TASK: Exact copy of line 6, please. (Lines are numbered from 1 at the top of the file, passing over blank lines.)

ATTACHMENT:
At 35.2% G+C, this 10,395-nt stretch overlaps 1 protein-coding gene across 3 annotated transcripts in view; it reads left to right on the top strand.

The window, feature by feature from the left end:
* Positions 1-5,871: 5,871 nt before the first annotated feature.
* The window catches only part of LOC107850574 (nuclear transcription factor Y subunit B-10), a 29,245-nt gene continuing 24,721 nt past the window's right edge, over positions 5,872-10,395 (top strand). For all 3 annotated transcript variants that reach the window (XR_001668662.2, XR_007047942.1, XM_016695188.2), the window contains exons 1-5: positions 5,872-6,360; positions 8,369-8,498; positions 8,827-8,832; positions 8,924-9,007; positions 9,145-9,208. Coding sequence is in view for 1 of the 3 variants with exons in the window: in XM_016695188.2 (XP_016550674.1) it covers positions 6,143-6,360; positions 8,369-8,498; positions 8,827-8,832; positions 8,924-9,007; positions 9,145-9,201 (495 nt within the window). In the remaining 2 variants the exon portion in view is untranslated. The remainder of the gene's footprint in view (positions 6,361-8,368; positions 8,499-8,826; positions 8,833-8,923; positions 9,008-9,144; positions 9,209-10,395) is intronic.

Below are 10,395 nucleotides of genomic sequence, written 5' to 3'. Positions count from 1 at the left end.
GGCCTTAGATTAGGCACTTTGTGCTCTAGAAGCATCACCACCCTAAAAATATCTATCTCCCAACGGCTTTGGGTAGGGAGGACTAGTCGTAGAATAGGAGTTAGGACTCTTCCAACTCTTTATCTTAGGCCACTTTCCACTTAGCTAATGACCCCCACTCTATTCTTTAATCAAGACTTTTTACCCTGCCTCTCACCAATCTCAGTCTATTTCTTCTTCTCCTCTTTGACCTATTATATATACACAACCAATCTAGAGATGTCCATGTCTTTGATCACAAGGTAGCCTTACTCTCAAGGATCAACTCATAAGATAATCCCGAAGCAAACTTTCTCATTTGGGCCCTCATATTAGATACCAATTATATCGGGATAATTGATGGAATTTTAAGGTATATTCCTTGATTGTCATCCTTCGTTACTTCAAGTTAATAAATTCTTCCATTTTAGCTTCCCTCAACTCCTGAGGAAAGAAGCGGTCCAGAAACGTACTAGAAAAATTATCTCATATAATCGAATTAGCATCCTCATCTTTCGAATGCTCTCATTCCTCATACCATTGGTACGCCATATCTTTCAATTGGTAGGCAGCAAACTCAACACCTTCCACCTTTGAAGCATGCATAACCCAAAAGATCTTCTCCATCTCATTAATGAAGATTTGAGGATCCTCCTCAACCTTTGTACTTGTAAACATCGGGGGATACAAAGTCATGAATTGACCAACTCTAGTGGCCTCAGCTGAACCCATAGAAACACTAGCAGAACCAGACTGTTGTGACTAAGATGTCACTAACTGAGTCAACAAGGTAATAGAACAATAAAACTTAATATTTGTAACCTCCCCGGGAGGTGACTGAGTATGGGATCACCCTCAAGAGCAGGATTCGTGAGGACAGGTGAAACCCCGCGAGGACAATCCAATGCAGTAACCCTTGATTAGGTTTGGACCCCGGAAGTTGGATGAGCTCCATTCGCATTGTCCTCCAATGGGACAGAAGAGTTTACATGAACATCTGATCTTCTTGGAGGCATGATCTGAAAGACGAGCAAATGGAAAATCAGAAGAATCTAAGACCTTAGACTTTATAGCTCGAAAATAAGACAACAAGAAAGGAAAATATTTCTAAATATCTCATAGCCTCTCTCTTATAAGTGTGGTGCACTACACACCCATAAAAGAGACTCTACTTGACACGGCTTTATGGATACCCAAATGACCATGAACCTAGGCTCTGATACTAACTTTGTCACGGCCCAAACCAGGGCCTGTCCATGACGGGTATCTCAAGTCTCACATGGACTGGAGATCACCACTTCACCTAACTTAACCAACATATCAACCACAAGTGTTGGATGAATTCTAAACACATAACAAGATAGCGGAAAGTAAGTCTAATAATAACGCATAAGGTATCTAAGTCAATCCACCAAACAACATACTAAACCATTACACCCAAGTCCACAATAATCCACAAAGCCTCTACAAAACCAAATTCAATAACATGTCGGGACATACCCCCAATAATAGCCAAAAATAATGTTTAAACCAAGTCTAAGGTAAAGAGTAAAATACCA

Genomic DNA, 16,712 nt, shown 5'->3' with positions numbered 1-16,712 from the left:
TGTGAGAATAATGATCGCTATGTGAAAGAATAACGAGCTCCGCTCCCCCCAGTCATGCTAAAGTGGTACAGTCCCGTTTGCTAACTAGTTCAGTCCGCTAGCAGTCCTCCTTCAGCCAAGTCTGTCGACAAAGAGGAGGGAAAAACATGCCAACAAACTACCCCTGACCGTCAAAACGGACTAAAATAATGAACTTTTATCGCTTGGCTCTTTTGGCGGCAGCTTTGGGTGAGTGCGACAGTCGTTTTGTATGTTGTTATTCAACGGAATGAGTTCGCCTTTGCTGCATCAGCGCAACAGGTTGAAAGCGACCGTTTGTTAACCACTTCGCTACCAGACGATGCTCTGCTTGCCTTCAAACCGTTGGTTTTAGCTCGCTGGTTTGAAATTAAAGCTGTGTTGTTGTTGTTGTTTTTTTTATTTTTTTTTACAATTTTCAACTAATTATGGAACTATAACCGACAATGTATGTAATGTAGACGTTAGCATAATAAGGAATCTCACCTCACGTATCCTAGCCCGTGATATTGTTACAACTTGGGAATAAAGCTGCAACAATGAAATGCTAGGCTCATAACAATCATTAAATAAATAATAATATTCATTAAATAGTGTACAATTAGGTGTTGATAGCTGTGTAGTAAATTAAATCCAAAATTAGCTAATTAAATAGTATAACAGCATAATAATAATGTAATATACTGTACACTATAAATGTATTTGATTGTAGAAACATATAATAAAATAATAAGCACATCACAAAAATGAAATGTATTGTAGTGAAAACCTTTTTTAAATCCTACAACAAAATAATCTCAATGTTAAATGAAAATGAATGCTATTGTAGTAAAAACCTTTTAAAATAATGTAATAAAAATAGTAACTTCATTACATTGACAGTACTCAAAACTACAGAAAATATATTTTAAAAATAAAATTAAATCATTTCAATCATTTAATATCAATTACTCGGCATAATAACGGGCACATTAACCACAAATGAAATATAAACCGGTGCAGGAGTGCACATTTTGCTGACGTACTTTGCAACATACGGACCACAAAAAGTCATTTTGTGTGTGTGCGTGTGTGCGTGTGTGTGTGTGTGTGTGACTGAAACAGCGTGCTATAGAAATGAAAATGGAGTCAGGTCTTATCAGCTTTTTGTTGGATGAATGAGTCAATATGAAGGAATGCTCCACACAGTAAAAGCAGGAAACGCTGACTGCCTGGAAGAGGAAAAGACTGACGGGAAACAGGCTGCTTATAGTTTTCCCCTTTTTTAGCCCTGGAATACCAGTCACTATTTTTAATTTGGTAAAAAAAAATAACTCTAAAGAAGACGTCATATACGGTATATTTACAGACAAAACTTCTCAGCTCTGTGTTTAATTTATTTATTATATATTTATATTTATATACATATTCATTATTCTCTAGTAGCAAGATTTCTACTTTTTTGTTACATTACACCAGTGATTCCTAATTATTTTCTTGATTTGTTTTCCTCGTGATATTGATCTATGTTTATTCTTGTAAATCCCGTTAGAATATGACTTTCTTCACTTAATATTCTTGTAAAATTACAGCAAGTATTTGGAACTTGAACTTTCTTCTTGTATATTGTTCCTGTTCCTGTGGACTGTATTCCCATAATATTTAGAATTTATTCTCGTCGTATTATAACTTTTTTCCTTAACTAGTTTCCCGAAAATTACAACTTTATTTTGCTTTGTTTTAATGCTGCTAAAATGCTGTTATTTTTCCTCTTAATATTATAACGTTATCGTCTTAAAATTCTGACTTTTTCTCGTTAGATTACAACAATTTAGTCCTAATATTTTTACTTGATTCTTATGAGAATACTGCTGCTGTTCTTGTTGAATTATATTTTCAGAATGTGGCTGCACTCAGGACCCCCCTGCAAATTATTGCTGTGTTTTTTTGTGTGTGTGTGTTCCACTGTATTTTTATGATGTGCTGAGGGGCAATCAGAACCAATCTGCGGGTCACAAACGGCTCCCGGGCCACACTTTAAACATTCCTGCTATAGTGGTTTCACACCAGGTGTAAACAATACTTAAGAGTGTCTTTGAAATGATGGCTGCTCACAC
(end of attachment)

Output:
GGCCTTAGATTAGGCACTTTGTGCTCTAGAAGCATCACCACCCTAAAAATATCTATCTCCCAACGGCTTTGGGTAGGGAGGACTAGTCGTAGAATAGGAGTTAGGACTCTTCCAACTCTTTATCTTAGGCCACTTTCCACTTAGCTAATGACCCCCACTCTATTCTTTAATCAAGACTTTTTACCCTGCCTCTCACCAATCTCAGTCTATTTCTTCTTCTCCTCTTTGACCTATTATATATACACAACCAATCTAGAGATGTCCATGTCTTTGATCACAAGGTAGCCTTACTCTCAAGGATCAACTCATAAGATAATCCCGAAGCAAACTTTCTCATTTGGGCCCTCATATTAGATACCAATTATATCGGGATAATTGATGGAATTTTAAGGTATATTCCTTGATTGTCATCCTTCGTTACTTCAAGTTAATAAATTCTTCCATTTTAGCTTCCCTCAACTCCTGAGGAAAGAAGCGGTCCAGAAACGTACTAGAAAAATTATCTCATATAATCGAATTAGCATCCTCATCTTTCGAATGCTCTCATTCCTCATACCATTGGTACGCCATATCTTTCAATTGGTAGGCAGCAAACTCAACACCTTCCACCTTTGAAGCATGCATAACCCAAAAGATCTTCTCCATCTCATTAATGAAGATTTGAGGATCCTCCTCAACCTTTGTACTTGTAAACATCGGGGGATACAAAGTCATGAATTGACCAACTCTAGTGGCCTCAGCTGAACCCATAGAAACACTAGCAGAACCAGACTGTTGTGACTAAGATGTCACTAACTGAGTCAACAAGGTAATAGAACAATAAAACTTAATATTTGTAACCTCCCCGGGAGGTGACTGAGTATGGGATCACCCTCAAGAGCAGGATTCGTGAGGACAGGTGAAACCCCGCGAGGACAATCCAATGCAGTAACCCTTGATTAGGTTTGGACCCCGGAAGTTGGATGAGCTCCATTCGCATTGTCCTCCAATGGGACAGAAGAGTTTACATGAACATCTGATCTTCTTGGAGGCATGATCTGAAAGACGAGCAAATGGAAAATCAGAAGAATCTAAGACCTTAGACTTTATAGCTCGAAAATAAGACAACAAGAAAGGAAAATATTTCTAAATATCTCATAGCCTCTCTCTTATAAGTGTGGTGCACTACACACCCATAAAAGAGACTCTACTTGACACGGCTTTATGGATACCCAAATGACCATGAACCTAGGCTCTGATACTAACTTTGTCACGGCCCAAACCAGGGCCTGTCCATGACGGGTATCTCAAGTCTCACATGGACTGGAGATCACCACTTCACCTAACTTAACCAACATATCAACCACAAGTGTTGGATGAATTCTAAACACATAACAAGATAGCGGAAAGTAAGTCTAATAATAACGCATAAGGTATCTAAGTCAATCCACCAAACAACATACTAAACCATTACACCCAAGTCCACAATAATCCACAAAGCCTCTACAAAACCAAATTCAATAACATGTCGGGACATACCCCCAATAATAGCCAAAAATAATGTTTAAACCAAGTCTAAGGTAAAGAGTAAAATACCA